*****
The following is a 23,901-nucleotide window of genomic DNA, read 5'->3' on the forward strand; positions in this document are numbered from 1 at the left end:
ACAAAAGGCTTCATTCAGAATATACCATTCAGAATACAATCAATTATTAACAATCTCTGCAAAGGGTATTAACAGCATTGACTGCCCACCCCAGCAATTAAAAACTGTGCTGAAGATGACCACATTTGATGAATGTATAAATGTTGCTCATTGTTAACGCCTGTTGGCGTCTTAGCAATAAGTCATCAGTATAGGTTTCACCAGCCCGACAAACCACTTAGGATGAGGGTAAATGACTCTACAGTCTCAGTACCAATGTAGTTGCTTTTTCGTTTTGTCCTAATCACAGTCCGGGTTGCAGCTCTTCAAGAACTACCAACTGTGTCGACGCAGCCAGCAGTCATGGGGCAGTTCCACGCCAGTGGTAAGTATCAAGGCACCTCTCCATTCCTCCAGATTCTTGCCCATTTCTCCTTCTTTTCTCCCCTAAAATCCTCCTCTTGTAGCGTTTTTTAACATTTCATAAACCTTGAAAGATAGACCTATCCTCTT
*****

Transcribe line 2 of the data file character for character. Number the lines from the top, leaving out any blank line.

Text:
ACAAAAGGCTTCATTCAGAATATACCATTCAGAATACAATCAATTATTAACAATCTCTGCAAAGGGTATTAACAGCATTGACTGCCCACCCCAGCAATTAAAAACTGTGCTGAAGATGACCACATTTGATGAATGTATAAATGTTGCTCATTGTTAACGCCTGTTGGCGTCTTAGCAATAAGTCATCAGTATAGGTTTCACCAGCCCGACAAACCACTTAGGATGAGGGTAAATGACTCTACAGTCTCAGTACCAATGTAGTTGCTTTTTCGTTTTGTCCTAATCACAGTCCGGGTTGCAGCTCTTCAAGAACTACCAACTGTGTCGACGCAGCCAGCAGTCATGGGGCAGTTCCACGCCAGTGGTAAGTATCAAGGCACCTCTCCATTCCTCCAGATTCTTGCCCATTTCTCCTTCTTTTCTCCCCTAAAATCCTCCTCTTGTAGCGTTTTTTAACATTTCATAAACCTTGAAAGATAGACCTATCCTCTT